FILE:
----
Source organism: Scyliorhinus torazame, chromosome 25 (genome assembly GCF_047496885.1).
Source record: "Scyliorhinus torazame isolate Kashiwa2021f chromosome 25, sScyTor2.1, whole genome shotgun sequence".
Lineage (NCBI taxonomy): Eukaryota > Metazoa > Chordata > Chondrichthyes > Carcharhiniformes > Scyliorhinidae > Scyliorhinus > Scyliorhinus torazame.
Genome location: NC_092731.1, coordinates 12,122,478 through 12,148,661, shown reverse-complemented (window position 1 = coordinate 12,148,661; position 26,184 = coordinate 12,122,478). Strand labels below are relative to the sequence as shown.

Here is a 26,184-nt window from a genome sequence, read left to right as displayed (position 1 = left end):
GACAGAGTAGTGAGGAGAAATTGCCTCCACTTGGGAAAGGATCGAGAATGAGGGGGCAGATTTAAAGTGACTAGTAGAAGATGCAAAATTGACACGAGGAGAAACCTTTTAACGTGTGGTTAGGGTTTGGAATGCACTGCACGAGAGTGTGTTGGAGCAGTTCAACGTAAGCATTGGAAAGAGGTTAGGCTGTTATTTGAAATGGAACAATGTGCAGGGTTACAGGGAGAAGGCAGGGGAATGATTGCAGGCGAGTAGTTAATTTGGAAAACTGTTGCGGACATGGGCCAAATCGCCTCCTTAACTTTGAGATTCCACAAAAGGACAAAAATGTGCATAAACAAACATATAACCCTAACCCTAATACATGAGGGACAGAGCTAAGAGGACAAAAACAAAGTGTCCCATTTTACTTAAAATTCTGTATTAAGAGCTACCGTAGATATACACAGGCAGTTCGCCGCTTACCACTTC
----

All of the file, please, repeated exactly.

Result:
Source organism: Scyliorhinus torazame, chromosome 25 (genome assembly GCF_047496885.1).
Source record: "Scyliorhinus torazame isolate Kashiwa2021f chromosome 25, sScyTor2.1, whole genome shotgun sequence".
Lineage (NCBI taxonomy): Eukaryota > Metazoa > Chordata > Chondrichthyes > Carcharhiniformes > Scyliorhinidae > Scyliorhinus > Scyliorhinus torazame.
Genome location: NC_092731.1, coordinates 12,122,478 through 12,148,661, shown reverse-complemented (window position 1 = coordinate 12,148,661; position 26,184 = coordinate 12,122,478). Strand labels below are relative to the sequence as shown.

Here is a 26,184-nt window from a genome sequence, read left to right as displayed (position 1 = left end):
GACAGAGTAGTGAGGAGAAATTGCCTCCACTTGGGAAAGGATCGAGAATGAGGGGGCAGATTTAAAGTGACTAGTAGAAGATGCAAAATTGACACGAGGAGAAACCTTTTAACGTGTGGTTAGGGTTTGGAATGCACTGCACGAGAGTGTGTTGGAGCAGTTCAACGTAAGCATTGGAAAGAGGTTAGGCTGTTATTTGAAATGGAACAATGTGCAGGGTTACAGGGAGAAGGCAGGGGAATGATTGCAGGCGAGTAGTTAATTTGGAAAACTGTTGCGGACATGGGCCAAATCGCCTCCTTAACTTTGAGATTCCACAAAAGGACAAAAATGTGCATAAACAAACATATAACCCTAACCCTAATACATGAGGGACAGAGCTAAGAGGACAAAAACAAAGTGTCCCATTTTACTTAAAATTCTGTATTAAGAGCTACCGTAGATATACACAGGCAGTTCGCCGCTTACCACTTC